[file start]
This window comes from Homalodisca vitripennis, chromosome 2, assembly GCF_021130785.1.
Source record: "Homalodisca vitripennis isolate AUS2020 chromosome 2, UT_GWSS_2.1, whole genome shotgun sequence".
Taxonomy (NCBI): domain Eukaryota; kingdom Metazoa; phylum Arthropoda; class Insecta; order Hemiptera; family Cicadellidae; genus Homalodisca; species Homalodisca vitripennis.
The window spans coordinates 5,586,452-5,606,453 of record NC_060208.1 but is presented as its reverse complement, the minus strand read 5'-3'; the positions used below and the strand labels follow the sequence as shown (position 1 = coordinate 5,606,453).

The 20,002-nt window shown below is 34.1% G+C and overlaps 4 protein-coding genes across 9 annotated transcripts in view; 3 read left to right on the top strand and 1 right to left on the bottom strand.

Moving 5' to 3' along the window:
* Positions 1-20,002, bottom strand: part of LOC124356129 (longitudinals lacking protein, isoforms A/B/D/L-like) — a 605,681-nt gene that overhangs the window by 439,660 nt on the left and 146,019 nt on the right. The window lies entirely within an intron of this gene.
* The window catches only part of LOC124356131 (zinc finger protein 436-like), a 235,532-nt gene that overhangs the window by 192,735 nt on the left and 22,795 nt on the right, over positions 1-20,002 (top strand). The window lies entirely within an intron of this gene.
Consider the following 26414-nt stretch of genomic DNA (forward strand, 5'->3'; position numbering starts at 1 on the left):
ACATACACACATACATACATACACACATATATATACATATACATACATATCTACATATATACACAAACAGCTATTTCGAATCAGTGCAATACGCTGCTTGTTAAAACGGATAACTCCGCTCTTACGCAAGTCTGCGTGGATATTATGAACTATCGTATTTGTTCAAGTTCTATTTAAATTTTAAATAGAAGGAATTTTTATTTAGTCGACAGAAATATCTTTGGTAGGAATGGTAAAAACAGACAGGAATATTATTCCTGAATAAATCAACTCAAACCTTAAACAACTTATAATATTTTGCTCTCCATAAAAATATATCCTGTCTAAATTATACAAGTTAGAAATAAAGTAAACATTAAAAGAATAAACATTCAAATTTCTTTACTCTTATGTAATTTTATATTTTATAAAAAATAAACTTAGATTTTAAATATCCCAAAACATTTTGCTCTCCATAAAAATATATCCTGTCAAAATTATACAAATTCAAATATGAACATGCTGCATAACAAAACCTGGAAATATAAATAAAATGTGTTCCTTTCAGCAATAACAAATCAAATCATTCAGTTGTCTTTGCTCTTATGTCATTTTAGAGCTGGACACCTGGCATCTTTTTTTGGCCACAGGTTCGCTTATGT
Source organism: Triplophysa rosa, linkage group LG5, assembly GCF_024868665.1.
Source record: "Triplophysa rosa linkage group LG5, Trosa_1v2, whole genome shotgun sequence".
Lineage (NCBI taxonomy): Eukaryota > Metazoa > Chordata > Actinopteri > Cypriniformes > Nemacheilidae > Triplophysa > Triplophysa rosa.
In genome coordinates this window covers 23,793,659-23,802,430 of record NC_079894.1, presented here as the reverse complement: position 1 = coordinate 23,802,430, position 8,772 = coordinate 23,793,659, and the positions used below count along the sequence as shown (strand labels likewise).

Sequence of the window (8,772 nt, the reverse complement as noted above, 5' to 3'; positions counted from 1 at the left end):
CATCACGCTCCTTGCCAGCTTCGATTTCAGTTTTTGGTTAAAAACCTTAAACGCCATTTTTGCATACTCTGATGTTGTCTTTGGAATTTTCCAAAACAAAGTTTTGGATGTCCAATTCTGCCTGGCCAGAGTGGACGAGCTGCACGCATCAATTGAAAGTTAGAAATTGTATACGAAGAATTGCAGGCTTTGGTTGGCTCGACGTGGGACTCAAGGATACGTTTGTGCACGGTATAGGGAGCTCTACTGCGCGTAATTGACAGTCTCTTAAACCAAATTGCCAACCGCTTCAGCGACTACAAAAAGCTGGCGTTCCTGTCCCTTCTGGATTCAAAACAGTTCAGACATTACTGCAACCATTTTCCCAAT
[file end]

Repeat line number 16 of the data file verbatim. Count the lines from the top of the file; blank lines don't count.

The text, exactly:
CATCACGCTCCTTGCCAGCTTCGATTTCAGTTTTTGGTTAAAAACCTTAAACGCCATTTTTGCATACTCTGATGTTGTCTTTGGAATTTTCCAAAACAAAGTTTTGGATGTCCAATTCTGCCTGGCCAGAGTGGACGAGCTGCACGCATCAATTGAAAGTTAGAAATTGTATACGAAGAATTGCAGGCTTTGGTTGGCTCGACGTGGGACTCAAGGATACGTTTGTGCACGGTATAGGGAGCTCTACTGCGCGTAATTGACAGTCTCTTAAACCAAATTGCCAACCGCTTCAGCGACTACAAAAAGCTGGCGTTCCTGTCCCTTCTGGATTCAAAACAGTTCAGACATTACTGCAACCATTTTCCCAAT